Bamboo Flooring for the Kitchen
Trendy and earth-friendly, bamboo is durable and harder than many types of wood.
A hot trend for cutting-edge kitchens, bamboo floors blend style and durability. Though it's technically a grass, bamboo is actually harder than many types of wood. Bamboo comes in tiles or planks in a variety of sizes, colors, patterns, and textures.
The eco-chic surface stands up well to water and traffic, and it's quite comfortable to stand on. So you can cook comfortably. Like hardwood, it's available in solid or engineered styles.
What You Need to Know
The Lowdown: Bamboo is a rapidly growing, hardy grass that is harvested to produce flooring.
Tough Enough? Bamboo floors are long lasting and durable, but they can scratch and dent. Keep pets' nails clipped, and be careful when holding heavy items.
How to Clean. Wipe up spills immediately. Sweep, dust, or vacuum regularly, and occasionally wipe the surface with a damp mop or cloth.
Underlayment. The subfloor must be perfectly smooth, as bamboo will show imperfections. Because bamboo is susceptible to moisture, a waterproof underlayment is vital if it is being installed over a concrete slab.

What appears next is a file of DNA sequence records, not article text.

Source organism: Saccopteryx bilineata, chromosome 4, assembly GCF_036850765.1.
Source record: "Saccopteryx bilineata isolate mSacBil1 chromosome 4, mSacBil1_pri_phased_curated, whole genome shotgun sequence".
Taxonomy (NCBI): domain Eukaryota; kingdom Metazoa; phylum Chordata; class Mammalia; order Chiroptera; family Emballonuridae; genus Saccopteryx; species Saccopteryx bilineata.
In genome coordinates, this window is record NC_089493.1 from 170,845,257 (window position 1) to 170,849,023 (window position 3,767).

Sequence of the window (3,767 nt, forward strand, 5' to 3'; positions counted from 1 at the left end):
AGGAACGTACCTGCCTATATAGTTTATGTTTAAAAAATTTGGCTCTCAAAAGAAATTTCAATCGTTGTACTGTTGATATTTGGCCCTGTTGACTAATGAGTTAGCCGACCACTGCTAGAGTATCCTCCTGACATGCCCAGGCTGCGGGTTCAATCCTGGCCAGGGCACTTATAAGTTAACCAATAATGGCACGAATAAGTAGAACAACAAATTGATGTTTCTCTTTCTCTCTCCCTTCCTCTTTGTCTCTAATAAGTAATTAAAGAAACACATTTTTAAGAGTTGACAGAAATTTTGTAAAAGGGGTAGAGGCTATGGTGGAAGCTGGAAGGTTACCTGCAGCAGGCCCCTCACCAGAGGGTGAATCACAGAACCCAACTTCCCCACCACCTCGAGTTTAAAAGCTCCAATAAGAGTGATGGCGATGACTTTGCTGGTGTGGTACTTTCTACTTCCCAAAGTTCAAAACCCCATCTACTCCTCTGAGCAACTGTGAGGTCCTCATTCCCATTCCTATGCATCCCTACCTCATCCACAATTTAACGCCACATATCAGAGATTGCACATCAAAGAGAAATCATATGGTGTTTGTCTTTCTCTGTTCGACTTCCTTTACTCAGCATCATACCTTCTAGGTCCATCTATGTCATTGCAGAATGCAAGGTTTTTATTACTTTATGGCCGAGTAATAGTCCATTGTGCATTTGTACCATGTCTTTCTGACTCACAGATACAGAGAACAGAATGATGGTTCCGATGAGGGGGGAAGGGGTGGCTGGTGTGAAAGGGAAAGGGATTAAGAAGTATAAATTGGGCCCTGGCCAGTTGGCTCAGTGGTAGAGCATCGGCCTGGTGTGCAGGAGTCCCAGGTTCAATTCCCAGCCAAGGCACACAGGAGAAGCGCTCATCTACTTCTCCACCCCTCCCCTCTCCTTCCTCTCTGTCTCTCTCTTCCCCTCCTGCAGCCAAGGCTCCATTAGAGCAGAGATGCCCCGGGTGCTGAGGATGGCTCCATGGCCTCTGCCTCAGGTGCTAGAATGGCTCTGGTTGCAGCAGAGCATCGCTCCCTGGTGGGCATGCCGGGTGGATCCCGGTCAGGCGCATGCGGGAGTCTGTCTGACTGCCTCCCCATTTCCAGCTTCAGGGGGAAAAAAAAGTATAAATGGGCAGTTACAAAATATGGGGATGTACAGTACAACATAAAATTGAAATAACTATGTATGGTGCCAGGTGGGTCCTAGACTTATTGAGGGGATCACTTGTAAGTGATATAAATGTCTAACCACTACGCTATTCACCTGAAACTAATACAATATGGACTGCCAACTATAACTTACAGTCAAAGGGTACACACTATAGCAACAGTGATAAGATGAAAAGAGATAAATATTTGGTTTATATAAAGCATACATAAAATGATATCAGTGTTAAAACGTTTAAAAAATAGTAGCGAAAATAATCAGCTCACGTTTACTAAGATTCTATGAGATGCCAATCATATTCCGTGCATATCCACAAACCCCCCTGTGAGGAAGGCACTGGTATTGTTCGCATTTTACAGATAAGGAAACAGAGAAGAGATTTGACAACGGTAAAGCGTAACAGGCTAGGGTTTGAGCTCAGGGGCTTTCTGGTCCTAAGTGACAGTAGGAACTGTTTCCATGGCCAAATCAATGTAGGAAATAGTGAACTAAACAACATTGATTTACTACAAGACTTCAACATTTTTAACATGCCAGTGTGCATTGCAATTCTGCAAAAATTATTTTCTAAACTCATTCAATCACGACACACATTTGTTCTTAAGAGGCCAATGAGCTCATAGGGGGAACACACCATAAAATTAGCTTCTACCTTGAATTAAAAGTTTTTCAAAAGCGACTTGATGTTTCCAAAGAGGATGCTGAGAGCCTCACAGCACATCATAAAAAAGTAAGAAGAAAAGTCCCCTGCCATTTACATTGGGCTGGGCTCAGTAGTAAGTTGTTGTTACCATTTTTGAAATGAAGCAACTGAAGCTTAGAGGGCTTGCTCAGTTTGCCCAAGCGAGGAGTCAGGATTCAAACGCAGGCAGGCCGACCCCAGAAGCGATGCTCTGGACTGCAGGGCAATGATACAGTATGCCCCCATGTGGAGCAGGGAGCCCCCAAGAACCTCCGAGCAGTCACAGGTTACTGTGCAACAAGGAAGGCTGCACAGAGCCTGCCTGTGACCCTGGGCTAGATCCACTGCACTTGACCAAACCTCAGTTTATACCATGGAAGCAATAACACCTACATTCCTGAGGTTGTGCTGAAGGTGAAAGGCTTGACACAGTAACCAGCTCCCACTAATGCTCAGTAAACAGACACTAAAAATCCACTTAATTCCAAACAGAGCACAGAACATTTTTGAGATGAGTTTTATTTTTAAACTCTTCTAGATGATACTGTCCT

Considerations When Choosing Bamboo Floors
Styles. Bamboo comes in a range of construction styles.
- Horizontal construction features strips laid flat to showcases the grass stalk's "knuckles" for a richly grained appearance.
- Vertical construction features strips turned sideways for a clean, contemporary look.
- Woven or stranded construction. bamboo, the hardest type available, is made from shredded strands of bamboo compressed with resin. This surface is exotic and beautiful.
Colors. Bamboo comes in many colors, but these are the primary options.
- Natural bamboo is blond.
- Stained bamboo comes in a variety of colors; stains can be translucent or opaque.
- Carbonized or caramelized bamboo is pressure-heated to brown the sugar compounds. This produces a warm color without using stains or dyes.
Bamboo is a great choice for environmentally conscious homeowners. It’s made from a renewable resource. Unlike wood, bamboo is rapidly renewable and matures in around six years (rather than 60).
Harvesting bamboo does not kill it: When shoots are cut, the roots are left intact so new shoots can grow. And some bamboo floors contain water-based, solvent-free, low-VOC finishes, which contribute to better air quality in the home.
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